For sale sign

Post-COVID, the retail REITs sector is looking to a rebound of consumer confidence

For sale sign

It’s been a steady slog by shopping mall landlords to get footfall – the number of shoppers visiting centres – back to levels last seen in 2019 pre-COVID. And still they’re not quite there. Across major property groups, the foot count remains as much as 15% below those seen pre-pandemic. Even the V&A Waterfront, arguably the country’s most iconic retail destination, has seen footfall recover to 90% of ‘historical last normal levels’. Trading densities, or sales per square metre, are above pre-COVID levels, but inflation has certainly been a help. Typically, we are all still visiting malls – just less frequently.

There are multiple reasons for this. There has been structural change affecting a portion of the market, with online shopping penetration in (especially) the general merchandise and clothing categories increasing since COVID. Add to this a subdued consumer, with interest rates at their highest levels since 2009, and persistent elevated levels of load shedding, and the environment is not exactly sunny. Still, most retail property owners have seized the opportunities presented by the COVID-19 shock to reinvest in repurposing and refocusing their shopping mall assets. They’ve introduced experiential retail, self-storage, events venues; and some are planning to add elements such as rooftop gardens. Regional and super-regional malls are becoming destinations in their own right.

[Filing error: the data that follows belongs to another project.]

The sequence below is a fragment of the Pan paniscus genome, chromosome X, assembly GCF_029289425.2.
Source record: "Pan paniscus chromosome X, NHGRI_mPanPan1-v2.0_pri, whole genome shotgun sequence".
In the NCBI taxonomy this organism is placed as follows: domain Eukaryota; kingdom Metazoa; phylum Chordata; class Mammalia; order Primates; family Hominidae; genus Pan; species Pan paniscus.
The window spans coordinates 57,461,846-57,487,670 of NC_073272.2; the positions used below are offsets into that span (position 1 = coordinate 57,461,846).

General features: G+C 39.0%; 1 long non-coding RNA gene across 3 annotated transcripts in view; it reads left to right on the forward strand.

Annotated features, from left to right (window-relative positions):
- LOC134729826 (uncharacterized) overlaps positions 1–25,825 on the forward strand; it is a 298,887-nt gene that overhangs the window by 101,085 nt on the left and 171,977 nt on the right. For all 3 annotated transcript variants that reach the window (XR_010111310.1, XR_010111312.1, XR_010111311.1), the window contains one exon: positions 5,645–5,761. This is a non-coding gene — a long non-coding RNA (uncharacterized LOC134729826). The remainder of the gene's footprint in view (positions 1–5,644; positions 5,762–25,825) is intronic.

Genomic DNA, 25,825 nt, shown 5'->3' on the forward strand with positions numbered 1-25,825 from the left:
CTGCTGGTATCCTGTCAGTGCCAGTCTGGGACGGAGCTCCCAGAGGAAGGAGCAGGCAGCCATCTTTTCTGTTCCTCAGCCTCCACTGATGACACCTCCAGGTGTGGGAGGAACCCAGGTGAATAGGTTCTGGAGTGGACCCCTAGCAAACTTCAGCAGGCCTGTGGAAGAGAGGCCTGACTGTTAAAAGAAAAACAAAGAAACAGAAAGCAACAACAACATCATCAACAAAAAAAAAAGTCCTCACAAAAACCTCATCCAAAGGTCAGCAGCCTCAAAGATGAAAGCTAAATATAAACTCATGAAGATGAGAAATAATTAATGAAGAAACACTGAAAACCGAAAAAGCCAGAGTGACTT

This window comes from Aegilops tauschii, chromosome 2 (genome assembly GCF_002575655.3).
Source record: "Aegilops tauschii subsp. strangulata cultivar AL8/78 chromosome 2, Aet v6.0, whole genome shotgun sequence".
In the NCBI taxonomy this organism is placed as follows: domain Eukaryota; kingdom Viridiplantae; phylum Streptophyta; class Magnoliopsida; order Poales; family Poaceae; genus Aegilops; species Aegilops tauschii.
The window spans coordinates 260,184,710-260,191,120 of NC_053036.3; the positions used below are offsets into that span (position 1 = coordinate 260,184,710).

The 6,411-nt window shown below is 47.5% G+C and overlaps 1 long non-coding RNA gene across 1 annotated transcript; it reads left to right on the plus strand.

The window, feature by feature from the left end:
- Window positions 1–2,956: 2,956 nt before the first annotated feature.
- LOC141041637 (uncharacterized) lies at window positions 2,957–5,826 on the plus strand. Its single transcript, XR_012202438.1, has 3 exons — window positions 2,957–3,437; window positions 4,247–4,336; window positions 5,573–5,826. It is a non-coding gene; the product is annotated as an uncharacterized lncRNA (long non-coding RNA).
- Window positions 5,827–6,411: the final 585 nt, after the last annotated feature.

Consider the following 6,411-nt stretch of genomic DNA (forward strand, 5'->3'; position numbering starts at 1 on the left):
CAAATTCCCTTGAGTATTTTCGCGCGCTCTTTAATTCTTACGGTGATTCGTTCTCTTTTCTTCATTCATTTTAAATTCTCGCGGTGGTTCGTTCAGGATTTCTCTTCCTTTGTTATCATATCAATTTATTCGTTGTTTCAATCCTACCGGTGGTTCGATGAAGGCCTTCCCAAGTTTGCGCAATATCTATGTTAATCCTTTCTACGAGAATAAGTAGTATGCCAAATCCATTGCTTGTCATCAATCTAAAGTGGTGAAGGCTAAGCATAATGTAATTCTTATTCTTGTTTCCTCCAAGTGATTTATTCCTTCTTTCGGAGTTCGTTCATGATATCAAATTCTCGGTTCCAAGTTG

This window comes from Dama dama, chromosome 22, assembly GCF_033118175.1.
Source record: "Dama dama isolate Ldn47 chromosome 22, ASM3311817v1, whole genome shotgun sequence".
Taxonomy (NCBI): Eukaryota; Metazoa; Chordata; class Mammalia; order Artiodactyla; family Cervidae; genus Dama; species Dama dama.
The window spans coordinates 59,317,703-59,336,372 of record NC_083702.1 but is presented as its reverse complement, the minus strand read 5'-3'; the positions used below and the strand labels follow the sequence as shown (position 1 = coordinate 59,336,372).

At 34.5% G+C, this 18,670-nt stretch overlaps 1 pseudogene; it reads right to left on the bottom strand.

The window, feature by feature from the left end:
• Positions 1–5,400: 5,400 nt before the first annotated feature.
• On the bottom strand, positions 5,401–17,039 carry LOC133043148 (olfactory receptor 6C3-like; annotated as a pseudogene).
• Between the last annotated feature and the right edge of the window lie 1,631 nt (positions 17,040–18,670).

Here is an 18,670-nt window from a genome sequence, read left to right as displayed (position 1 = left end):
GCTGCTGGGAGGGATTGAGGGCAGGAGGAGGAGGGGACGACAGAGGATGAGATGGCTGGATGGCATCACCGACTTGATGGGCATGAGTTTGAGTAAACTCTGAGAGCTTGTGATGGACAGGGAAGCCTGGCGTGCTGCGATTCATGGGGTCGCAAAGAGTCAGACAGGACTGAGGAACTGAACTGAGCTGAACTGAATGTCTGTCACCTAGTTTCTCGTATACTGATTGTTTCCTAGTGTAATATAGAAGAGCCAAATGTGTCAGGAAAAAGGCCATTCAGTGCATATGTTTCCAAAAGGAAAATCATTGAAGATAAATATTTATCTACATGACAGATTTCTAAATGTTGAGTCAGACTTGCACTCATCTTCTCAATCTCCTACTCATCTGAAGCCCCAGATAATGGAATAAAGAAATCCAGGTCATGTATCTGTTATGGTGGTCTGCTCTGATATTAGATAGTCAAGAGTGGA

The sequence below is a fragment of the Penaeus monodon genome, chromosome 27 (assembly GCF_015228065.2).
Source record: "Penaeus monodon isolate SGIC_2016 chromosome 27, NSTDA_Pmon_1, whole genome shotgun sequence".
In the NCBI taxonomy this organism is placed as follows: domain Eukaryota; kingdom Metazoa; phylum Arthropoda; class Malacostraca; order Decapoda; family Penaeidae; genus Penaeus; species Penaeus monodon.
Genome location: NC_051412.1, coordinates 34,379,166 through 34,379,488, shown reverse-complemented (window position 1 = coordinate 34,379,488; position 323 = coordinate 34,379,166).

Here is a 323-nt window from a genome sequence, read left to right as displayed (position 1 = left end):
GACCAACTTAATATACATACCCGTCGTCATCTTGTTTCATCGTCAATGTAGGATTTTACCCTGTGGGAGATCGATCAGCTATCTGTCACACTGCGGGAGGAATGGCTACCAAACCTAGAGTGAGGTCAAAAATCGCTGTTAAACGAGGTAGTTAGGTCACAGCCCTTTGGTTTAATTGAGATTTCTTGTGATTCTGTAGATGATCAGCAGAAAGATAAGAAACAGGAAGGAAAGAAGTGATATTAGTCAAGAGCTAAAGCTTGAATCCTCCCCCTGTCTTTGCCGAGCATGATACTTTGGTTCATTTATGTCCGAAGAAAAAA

Retail property assets are generally owned by pension funds, insurance companies (using policyholder funds) and listed property funds. Over time, there has been a trend for pension funds and insurance companies to demerge their property assets into standalone companies with specialist management. This allowed the market to ‘price’ these assets,  and the long-term oriented funds to make investment decisions across a larger universe (versus being stuck with a set of specific physical assets). In the case of listed vehicles, which saw an explosion of listings in the early 2000s, there are both diversified funds (which own retail, office and industrial assets) and sector-specific funds.